Man sentenced to 30 years for high-speed crash that killed three people
GREEN BAY, Wis. (WBAY) - Two years after a high-speed crash on Lombardi Ave. in Green Bay killed three people, the man convicted has been sentenced to 30 years in prison.
Abdi Ahmed, 24, pleaded guilty to three counts of second-degree reckless homicide three months ago and received 10 years in prison for each count against him. Judge John Zakowski ordered Ahmed to serve the sentences consecutively. That means Ahmed could be behind bars well into his 50s. The judge also sentenced Ahmed to 10 years of extended supervision for each count, also to be served consecutively.
Prosecutors say Ahmed was going 94 miles per hour in a 35-mile-per-hour zone. The district attorney says witnesses told investigators Ahmed did not try to slow down before hitting the car.
Family members of Ahmed and his three victims -- Sonia Gonzalez, Sonia Gonzalez-Guillen, and Jesse Saldana -- sat in the courtroom. The victims’ families gave in-person, virtual and written statements with the help of interpreters. All of them asked the judge to hand down 45 years, the maximum he could face.
“Jesse was a son, brother, uncle, a cousin, a friend, a co-worker, a mentor and was loved by so many,” said one of Saldana’s family members.
“The pain is excruciating.”
Saldana’s mother said, “June 28, 2020, was the worst day of my life. I got the news that my son was killed in a car crash just a few block from our home ... It hit me like a deep stab in the heart to know my son was gone forever.”
The father of Sonia Gonzalez-Guillen was hoping for a harsh penalty but the severity of the charges was reduced in a plea deal. Ahmed was facing three counts of First Degree Reckless Homicide. Hector Guillen wanted Ahmed to be sentenced for the maximum time in prison. Guillen told Action 2 News he was especially close to his daughter who would talk to him for hours about her life and career goals. Guillen said Jesse was a wonderful young man.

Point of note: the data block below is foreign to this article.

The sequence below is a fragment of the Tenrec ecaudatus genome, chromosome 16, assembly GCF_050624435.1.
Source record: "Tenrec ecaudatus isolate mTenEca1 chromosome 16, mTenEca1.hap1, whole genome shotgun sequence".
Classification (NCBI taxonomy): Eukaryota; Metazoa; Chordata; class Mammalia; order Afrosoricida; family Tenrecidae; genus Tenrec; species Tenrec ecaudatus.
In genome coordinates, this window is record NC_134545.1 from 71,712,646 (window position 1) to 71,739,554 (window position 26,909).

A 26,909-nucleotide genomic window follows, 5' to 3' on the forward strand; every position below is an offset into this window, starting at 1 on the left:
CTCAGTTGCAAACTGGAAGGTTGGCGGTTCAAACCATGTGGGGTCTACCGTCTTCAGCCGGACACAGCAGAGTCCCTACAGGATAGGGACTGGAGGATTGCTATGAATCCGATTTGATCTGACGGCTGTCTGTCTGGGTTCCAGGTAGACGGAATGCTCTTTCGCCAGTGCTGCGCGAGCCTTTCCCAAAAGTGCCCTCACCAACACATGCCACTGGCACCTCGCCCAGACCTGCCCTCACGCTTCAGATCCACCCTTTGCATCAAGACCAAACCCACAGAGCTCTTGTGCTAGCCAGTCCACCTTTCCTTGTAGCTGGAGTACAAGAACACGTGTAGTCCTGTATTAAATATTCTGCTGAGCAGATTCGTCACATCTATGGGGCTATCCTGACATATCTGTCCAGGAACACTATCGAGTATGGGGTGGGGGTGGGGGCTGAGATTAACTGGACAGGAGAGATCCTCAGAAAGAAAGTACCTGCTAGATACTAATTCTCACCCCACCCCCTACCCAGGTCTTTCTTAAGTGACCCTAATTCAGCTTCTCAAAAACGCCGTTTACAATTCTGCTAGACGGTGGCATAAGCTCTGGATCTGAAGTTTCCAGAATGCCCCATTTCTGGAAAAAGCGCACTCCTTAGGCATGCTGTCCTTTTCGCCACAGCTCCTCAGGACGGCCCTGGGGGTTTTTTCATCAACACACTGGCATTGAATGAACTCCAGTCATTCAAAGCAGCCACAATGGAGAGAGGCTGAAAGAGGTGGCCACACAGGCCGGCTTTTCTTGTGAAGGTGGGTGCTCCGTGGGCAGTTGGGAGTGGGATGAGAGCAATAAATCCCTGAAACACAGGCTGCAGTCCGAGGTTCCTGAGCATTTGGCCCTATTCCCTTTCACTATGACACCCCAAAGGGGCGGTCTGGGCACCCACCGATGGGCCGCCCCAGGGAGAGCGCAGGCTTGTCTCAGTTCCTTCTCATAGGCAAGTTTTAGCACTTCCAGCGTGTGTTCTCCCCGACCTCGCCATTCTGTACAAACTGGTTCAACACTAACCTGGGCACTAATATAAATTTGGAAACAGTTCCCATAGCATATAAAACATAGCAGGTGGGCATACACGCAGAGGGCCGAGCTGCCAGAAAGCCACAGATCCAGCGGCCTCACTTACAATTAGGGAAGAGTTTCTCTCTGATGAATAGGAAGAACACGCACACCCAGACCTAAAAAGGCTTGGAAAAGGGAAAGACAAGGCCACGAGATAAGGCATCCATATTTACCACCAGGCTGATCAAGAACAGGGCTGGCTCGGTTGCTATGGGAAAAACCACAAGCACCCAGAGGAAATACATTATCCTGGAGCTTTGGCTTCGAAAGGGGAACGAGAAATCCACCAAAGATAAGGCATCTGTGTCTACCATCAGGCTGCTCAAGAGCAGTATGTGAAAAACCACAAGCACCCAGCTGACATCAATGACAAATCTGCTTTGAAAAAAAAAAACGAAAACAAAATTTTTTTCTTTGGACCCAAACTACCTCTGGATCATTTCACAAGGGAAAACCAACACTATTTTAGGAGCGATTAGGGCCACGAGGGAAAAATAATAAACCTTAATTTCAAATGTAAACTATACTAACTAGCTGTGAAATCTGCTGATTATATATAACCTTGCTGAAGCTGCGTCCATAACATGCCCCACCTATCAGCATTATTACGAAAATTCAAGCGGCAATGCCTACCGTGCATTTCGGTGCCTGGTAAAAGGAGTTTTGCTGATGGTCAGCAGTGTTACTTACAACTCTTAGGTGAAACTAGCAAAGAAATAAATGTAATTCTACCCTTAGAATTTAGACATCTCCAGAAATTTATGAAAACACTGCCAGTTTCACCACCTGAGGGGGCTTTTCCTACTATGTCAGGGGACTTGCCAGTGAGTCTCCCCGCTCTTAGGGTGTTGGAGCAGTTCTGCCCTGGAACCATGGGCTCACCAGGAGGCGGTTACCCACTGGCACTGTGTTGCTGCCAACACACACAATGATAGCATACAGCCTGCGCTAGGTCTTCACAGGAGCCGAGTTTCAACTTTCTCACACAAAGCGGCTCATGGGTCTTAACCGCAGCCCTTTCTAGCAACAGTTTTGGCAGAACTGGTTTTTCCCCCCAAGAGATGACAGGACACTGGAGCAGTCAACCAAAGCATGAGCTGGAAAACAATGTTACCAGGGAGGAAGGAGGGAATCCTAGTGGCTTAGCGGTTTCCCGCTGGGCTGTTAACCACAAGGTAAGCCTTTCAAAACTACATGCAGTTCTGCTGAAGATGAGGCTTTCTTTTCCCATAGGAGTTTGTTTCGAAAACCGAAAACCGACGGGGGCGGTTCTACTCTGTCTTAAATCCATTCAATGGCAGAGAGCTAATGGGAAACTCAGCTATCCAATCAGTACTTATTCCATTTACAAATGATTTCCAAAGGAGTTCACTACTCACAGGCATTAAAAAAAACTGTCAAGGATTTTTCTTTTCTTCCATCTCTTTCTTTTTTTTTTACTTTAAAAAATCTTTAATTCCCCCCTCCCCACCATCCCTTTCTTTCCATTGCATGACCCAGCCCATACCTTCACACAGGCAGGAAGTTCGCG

“We had a beautiful routine of love,” said Guillen.
“The satanic action that he committed, the same devil will visit him in the night and his cellmates will hear him scream. He took three loved ones away,” Guillen told the court Monday.
Ahmed’s defense attorney said his client came over to this country speaking no English. He got a job to help his sister go to college and support his family. The attorney stated that Ahmed had no drugs and alcohol in his system as it would have been contrary to his religious beliefs.
Ahmed addressed the families of the victims, asking for forgiveness. He said he did not intend to kill their loved ones.
“I would like to apologize and send my deep condolences to you guys for the loss of your loved ones and the tragedy that happened on that fateful day,” Ahmed said. “It was never my intention to do any of this. It’s not something I planned to do. It’s just a tragedy, that I made a poor choice on that day, and I’m deeply sorry and hurt.”
He said he had sleepless nights.
“I’m not a bad person. I’m just a kid who made bad choices. I made a bad decision that day and it cost innocent, three people’s lives. That’s not something that a normal person would do, you know? I apologize and I hope you guys can forgive me. And I pray that God will grant you strength to forgive me for what I’ve caused. I’m truly sorry, again. And may god rest their souls,” said Ahmed.
He told the judge he would like the chance to talk to young people about the dangers of reckless driving.
The defense asked the judge to consider Ahmed was not under the influence of alcohol and drugs and said Ahmed’s risk of reoffending is low. They asked for probation.
Judge Zakowski said the crime was too reckless for probation.
“This is probably the saddest case I have ever dealt with,” and the most difficult sentencing, Zakowski said. He said he was trying to give the victims’ family members justice but also see Ahmed’s good character.
For 40 minutes, the judge spoke. He recognized the good about Ahmed but said Ahmed’s major character flaw is his passion for speed.
”You know, throughout this whole case, Abdi, I wanted to know, what the hell were you doing? I guess we know what you were doing. It’s probably, what the hell were you thinking?”
In the end, he said, the punishment needed to fit the crime.
”You won’t have these freedoms for a long time,” Zakowski said, hesitating, “and it’s so painful... but... the fact is..., you’ll be living.”
Ahmed’s cousin was in tears. “We’re so sorry today with what happened. We’re so sorry,” she said outside court. “I’m feeling so sad for both families, the victim family.”
Hector Guillen, father of a victim, told us through a translator, “Now we can find peace. We can meditate. We were walking with God.”
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